Cadillac late next year will add high-resolution streaming video to the function of a traditional rearview mirror, removing obstructions of passengers, headrests and the vehicle’s roof and rear pillars.
The streaming video mirror improves field of vision by an estimated 300 percent, or roughly four times greater than a standard rearview mirror.
“The closest comparison to this kind of rear vision would be driving a convertible with the top down,” said Travis Hester, Cadillac CT6 executive chief engineer.
“In addition to the increased field of view, the technology eliminates any rear seat, rear pillar or passenger obstructions, allowing the driver an unimpeded view of the lanes behind and traditional blind-spots,” Hester said.
Thanks to a high dynamic range, the camera’s video feed reduces glare and allows a crisper image in low-light situations, versus a traditional glass electrochromatic, or auto-dimming, rearview mirror. The in-mirror display is an industry-leading 1280 by 240-pixel TFT-LCD display with 171 pixels per inch, combined with a HD camera designed specifically to enhance rear view lane width and maximize low-light situations.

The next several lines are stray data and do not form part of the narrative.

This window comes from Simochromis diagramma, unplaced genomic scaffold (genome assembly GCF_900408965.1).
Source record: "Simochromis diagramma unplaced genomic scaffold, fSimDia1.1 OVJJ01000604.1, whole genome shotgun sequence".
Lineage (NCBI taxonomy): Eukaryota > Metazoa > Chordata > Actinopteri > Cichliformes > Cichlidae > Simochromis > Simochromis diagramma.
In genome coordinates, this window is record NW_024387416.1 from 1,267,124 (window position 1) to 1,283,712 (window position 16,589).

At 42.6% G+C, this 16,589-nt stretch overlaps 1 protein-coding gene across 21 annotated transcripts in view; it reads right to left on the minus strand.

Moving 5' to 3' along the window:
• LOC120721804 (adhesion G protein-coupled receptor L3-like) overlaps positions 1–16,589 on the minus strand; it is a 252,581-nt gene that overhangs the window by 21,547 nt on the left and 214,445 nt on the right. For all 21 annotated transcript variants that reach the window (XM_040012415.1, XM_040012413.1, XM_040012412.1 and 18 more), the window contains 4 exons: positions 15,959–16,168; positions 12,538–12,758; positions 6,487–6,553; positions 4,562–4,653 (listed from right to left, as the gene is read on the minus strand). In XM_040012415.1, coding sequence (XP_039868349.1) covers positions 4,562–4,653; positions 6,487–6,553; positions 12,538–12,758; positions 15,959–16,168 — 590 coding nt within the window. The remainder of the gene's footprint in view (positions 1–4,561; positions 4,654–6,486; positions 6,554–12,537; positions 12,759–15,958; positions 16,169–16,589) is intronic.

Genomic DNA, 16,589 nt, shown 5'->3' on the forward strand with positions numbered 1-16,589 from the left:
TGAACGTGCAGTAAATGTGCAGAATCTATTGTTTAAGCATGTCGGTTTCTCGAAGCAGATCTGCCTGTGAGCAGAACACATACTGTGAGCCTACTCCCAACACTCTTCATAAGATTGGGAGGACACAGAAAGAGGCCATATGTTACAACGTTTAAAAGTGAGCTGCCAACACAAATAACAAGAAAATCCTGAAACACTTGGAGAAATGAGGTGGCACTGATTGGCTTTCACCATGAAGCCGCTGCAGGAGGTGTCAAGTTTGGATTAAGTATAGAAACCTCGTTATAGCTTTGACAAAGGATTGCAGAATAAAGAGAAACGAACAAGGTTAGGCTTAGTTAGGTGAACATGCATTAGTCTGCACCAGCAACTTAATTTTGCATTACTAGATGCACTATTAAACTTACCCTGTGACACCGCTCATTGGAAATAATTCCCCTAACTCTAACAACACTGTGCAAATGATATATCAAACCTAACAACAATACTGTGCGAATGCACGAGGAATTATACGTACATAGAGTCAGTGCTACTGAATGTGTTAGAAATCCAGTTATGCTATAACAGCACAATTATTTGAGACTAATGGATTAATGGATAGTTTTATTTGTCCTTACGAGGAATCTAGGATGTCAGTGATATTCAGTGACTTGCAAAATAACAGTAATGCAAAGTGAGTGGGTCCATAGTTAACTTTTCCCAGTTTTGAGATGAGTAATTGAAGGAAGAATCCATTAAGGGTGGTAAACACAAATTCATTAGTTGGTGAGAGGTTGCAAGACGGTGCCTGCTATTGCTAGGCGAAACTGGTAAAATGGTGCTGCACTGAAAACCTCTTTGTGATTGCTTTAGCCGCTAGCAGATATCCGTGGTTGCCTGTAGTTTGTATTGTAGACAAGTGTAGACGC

A water-shedding hydrophobic coating is applied to the camera to keep it clean to maintain visibility regardless of the driving conditions.
Researchers and engineers working on this Cadillac innovation have been awarded 10 patents – one for the streaming video mirror and nine for video processing. The patents cover innovations in the wide field of view camera image calibration, de-warping, glare reduction and camera hardware design.
Drivers can disable the mirror’s video streaming function; flipping the toggle on the underside of the mirror will revert it to a traditional electrochromatic rearview mirror.
“The streaming video is a significant enhancement for the luxury customer interested in purposeful technology,” Hester said.
The technology will debut on the 2016 Cadillac CT6.
Content and images provided by: General Motors